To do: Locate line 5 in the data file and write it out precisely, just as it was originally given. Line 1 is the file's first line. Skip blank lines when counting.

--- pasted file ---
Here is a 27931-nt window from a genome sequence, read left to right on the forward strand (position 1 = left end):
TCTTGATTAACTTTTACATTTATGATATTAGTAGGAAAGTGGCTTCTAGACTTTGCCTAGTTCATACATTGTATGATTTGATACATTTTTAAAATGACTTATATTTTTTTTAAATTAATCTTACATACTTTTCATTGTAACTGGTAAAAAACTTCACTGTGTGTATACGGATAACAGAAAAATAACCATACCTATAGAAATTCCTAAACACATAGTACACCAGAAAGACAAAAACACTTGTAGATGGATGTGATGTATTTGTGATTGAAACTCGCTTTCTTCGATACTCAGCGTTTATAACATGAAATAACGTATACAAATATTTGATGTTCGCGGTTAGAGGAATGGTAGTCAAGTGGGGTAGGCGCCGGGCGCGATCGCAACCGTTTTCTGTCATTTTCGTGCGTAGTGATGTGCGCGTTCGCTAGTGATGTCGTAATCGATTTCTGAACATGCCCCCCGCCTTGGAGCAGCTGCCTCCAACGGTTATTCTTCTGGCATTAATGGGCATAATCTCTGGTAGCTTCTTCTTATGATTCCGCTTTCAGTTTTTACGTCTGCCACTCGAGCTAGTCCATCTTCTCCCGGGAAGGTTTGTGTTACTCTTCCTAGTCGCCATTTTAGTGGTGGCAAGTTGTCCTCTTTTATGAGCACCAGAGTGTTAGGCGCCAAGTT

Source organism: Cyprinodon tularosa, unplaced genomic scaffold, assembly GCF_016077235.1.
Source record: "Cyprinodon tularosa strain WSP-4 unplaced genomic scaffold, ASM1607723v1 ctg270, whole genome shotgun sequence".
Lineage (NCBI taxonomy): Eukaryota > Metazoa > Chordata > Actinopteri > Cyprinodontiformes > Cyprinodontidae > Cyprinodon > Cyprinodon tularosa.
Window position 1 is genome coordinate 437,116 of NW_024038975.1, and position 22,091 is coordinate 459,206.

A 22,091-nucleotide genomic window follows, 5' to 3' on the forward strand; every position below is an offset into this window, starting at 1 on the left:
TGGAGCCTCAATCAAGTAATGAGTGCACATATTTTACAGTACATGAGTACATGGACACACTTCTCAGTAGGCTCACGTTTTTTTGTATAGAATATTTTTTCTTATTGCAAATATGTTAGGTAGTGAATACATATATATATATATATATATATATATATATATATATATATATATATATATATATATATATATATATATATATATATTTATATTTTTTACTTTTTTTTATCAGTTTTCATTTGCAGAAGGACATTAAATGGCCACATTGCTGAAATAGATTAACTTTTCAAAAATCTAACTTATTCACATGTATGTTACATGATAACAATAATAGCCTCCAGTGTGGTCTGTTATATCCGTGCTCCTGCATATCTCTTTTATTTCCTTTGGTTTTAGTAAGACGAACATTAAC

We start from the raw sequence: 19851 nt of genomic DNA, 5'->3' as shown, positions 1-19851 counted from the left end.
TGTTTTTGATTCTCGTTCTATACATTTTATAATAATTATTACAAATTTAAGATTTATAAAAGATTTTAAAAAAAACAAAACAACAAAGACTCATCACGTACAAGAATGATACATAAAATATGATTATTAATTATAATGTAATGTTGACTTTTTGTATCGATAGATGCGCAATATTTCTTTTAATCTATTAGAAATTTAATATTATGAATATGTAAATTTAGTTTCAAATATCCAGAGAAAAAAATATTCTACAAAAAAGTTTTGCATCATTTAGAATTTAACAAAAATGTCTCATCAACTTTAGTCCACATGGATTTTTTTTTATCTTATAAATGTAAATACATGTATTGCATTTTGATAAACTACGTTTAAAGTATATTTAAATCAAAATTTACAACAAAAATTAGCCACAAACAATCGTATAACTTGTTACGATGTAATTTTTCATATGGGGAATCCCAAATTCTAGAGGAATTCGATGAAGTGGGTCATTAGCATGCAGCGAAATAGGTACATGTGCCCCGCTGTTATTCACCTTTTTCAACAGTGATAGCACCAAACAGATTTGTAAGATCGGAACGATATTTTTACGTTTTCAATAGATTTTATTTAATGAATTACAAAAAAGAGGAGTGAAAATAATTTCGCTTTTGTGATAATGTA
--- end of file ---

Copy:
Lineage (NCBI taxonomy): Eukaryota > Metazoa > Chordata > Actinopteri > Cyprinodontiformes > Cyprinodontidae > Cyprinodon > Cyprinodon tularosa.